New report highlights unpredicted mushrooming in Africa’s HealthCare businesses

KENYA – Healthcare firms in Africa are facing a bright future, the African Union has said in a new report they released targeting the healthcare industry.

According to the report by the AU’s Development Agency — New Partnership for Africa’s Development (AUDA-NEPAD), although local healthcare startups in Africa still have obstacles to overcome, there are signs of significant changes afoot that could alter the business environment for entrepreneurs on the continent.

Everything from real gains in expertise, new markets opening up, creative funding and investment schemes, to credible attempts to tear down regulatory barriers are moving in the direction of healthcare entrepreneurs,” says the joint publication by AUDA-NEPAD and Boston Consulting Group on barriers to healthcare entrepreneurship in Africa.

The findings indicate that Africa’s healthcare businesses are mushrooming in ways that would have been difficult to imagine just a decade or so ago.

Ideally, these trends will accelerate further so more and more entrepreneurs can take advantage of the opportunity,” says the report.

The report notes that Africa’s healthcare businesses span the entire spectrum of the sector and are emerging in and beyond the traditional innovation hubs across the continent.

It shows that the traditional sources of funding, such as banks, shy away from healthcare in Africa because the sector as a whole is handicapped by long product and service adoption cycles, which often require navigating red tape to gain regulatory approval.

The report indicates that in order to overcome the limits on African healthcare entrepreneurship, a more mature business ecosystem is necessary and the formidable barriers to growth must be eliminated.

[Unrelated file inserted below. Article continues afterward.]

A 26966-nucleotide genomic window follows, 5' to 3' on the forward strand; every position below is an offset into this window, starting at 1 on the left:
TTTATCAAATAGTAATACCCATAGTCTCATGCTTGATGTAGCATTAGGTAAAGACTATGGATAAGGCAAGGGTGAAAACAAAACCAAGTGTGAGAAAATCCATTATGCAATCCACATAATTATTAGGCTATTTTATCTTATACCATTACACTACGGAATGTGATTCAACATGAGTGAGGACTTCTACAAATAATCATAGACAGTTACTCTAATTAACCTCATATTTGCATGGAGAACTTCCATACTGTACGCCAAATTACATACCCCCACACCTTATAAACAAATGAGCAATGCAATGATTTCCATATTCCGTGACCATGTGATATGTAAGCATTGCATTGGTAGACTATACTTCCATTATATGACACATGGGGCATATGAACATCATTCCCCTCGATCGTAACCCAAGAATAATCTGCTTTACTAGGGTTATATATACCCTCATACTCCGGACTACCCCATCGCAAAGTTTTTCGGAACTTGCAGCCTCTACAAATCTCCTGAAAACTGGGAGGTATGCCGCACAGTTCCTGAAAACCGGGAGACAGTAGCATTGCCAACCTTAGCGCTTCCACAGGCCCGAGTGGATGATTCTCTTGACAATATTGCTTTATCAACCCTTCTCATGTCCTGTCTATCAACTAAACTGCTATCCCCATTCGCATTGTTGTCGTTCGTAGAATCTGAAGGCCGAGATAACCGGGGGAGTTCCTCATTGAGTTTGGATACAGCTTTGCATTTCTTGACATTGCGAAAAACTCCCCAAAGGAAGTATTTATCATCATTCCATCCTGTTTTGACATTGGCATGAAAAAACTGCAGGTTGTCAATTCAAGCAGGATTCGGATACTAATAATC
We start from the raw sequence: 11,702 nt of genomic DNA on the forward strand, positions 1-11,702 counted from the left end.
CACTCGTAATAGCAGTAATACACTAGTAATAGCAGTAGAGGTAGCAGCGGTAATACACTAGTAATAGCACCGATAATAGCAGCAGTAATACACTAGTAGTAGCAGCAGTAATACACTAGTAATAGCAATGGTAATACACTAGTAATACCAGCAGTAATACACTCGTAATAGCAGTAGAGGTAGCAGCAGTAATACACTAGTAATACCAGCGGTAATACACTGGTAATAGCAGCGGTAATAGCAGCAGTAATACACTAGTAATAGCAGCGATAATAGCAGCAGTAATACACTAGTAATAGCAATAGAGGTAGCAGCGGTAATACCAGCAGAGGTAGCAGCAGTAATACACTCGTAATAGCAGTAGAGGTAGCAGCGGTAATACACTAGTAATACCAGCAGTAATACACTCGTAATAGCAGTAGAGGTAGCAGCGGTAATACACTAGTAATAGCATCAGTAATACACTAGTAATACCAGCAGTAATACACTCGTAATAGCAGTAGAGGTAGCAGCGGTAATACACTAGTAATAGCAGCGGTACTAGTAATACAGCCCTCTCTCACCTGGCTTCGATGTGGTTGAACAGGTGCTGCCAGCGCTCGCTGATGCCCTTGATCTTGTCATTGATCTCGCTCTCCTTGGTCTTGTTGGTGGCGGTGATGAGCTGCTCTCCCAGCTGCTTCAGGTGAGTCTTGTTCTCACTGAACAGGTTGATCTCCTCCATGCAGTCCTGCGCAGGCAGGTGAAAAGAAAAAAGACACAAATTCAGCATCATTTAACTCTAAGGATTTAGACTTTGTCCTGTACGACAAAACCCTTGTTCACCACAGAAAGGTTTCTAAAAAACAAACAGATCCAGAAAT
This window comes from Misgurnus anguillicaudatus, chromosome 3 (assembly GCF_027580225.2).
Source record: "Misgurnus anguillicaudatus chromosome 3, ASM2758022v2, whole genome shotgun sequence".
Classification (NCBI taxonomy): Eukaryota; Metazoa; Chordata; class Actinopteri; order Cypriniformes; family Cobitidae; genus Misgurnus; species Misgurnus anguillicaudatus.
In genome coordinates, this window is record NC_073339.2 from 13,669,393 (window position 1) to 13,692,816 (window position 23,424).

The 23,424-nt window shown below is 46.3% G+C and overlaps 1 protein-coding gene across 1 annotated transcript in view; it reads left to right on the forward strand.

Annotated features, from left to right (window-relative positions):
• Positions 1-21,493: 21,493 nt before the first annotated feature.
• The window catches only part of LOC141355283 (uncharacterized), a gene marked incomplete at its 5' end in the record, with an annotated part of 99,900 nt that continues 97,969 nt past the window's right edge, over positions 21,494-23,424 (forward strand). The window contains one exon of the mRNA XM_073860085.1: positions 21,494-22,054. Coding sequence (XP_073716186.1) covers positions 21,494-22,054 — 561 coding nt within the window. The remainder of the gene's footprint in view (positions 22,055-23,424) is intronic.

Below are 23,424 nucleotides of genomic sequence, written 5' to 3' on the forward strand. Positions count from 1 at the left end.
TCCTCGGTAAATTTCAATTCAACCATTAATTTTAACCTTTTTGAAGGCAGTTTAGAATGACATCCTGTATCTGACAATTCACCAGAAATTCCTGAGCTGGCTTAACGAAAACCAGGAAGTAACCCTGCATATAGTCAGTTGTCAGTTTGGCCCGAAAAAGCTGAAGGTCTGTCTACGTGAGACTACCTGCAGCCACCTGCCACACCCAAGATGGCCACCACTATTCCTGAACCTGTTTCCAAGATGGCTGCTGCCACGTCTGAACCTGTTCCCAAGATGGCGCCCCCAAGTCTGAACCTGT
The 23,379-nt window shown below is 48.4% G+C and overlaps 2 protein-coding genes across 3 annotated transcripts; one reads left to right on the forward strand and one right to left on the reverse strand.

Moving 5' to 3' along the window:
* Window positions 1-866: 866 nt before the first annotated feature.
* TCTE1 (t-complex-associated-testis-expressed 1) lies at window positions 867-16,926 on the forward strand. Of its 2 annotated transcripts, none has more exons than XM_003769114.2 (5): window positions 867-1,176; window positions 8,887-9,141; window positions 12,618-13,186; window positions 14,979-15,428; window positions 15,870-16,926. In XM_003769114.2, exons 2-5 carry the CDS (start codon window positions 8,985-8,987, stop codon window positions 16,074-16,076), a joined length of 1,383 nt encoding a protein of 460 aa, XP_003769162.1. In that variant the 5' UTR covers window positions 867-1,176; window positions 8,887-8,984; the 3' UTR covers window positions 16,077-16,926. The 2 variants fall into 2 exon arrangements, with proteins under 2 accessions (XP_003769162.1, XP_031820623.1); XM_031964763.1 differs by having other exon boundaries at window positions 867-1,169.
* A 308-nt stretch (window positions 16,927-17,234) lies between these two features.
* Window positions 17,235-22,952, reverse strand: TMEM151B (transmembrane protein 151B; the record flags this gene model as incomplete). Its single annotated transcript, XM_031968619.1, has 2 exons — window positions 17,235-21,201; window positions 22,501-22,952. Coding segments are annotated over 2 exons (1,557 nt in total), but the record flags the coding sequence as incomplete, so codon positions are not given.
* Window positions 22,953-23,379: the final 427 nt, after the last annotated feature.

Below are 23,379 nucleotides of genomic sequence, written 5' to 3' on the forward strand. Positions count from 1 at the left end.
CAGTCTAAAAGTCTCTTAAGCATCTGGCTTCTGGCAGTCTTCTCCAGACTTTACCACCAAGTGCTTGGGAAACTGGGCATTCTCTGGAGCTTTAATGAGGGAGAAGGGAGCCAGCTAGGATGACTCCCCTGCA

The report notes that increased access to early-stage and blended financing could help to unlock African healthcare entrepreneurship.

Equally, transforming healthcare system such as hospitals/clinics integrating IT with operations, in-country manufacturing, increasing options for micro-insurance, improvisation of care delivery, more solutions for providing POC healthcare, increasing focus on home diagnostics will drive the African Healthcare Market.

In the meantime, healthcare in Sub-Saharan Africa remains the worst in the world, with few countries able to spend the US$34 to US$40 a year per person that the World Health Organization considers the minimum for basic health care.

Most of the region lacks the infrastructure to deliver health care and faces a severe shortage of trained medical personnel. As Africa’s economies improve, the demand for good quality health care will only increase further.

Based on the research in a new report, IFC estimates that over the next decade, US$25-US$30 billion in new investment will be needed to meet Africa’s health care demand.

According to the International Finance Corporation and World Bank, African healthcare sector valued US$35 billion in 2016 and tends to increase by the projected CAGR of 6% over the forecast years 2017-2030.

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